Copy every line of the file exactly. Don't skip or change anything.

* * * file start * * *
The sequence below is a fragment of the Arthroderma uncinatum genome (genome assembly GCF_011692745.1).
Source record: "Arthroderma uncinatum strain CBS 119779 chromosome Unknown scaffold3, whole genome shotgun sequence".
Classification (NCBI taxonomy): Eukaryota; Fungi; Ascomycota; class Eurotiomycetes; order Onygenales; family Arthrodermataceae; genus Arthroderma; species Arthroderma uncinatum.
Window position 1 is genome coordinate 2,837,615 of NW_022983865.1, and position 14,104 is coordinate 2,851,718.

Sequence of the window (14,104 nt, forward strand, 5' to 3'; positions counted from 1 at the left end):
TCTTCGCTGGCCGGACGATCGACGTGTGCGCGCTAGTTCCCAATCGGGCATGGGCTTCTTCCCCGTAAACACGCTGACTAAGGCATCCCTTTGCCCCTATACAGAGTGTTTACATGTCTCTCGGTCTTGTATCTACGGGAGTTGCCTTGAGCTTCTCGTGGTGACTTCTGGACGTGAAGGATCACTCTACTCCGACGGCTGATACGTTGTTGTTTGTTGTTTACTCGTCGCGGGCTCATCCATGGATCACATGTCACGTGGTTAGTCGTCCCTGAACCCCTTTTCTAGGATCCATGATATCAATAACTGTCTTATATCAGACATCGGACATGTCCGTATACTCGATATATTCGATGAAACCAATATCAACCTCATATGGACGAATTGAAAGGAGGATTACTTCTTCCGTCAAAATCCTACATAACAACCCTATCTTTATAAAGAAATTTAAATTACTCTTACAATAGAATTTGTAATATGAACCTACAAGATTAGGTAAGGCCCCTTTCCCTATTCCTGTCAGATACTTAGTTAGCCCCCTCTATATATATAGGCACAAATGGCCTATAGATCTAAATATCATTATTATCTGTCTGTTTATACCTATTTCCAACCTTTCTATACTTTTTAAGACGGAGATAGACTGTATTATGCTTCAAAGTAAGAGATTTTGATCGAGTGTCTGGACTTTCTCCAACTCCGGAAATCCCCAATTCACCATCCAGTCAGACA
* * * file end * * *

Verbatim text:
The sequence below is a fragment of the Arthroderma uncinatum genome (genome assembly GCF_011692745.1).
Source record: "Arthroderma uncinatum strain CBS 119779 chromosome Unknown scaffold3, whole genome shotgun sequence".
Classification (NCBI taxonomy): Eukaryota; Fungi; Ascomycota; class Eurotiomycetes; order Onygenales; family Arthrodermataceae; genus Arthroderma; species Arthroderma uncinatum.
Window position 1 is genome coordinate 2,837,615 of NW_022983865.1, and position 14,104 is coordinate 2,851,718.

Sequence of the window (14,104 nt, forward strand, 5' to 3'; positions counted from 1 at the left end):
TCTTCGCTGGCCGGACGATCGACGTGTGCGCGCTAGTTCCCAATCGGGCATGGGCTTCTTCCCCGTAAACACGCTGACTAAGGCATCCCTTTGCCCCTATACAGAGTGTTTACATGTCTCTCGGTCTTGTATCTACGGGAGTTGCCTTGAGCTTCTCGTGGTGACTTCTGGACGTGAAGGATCACTCTACTCCGACGGCTGATACGTTGTTGTTTGTTGTTTACTCGTCGCGGGCTCATCCATGGATCACATGTCACGTGGTTAGTCGTCCCTGAACCCCTTTTCTAGGATCCATGATATCAATAACTGTCTTATATCAGACATCGGACATGTCCGTATACTCGATATATTCGATGAAACCAATATCAACCTCATATGGACGAATTGAAAGGAGGATTACTTCTTCCGTCAAAATCCTACATAACAACCCTATCTTTATAAAGAAATTTAAATTACTCTTACAATAGAATTTGTAATATGAACCTACAAGATTAGGTAAGGCCCCTTTCCCTATTCCTGTCAGATACTTAGTTAGCCCCCTCTATATATATAGGCACAAATGGCCTATAGATCTAAATATCATTATTATCTGTCTGTTTATACCTATTTCCAACCTTTCTATACTTTTTAAGACGGAGATAGACTGTATTATGCTTCAAAGTAAGAGATTTTGATCGAGTGTCTGGACTTTCTCCAACTCCGGAAATCCCCAATTCACCATCCAGTCAGACA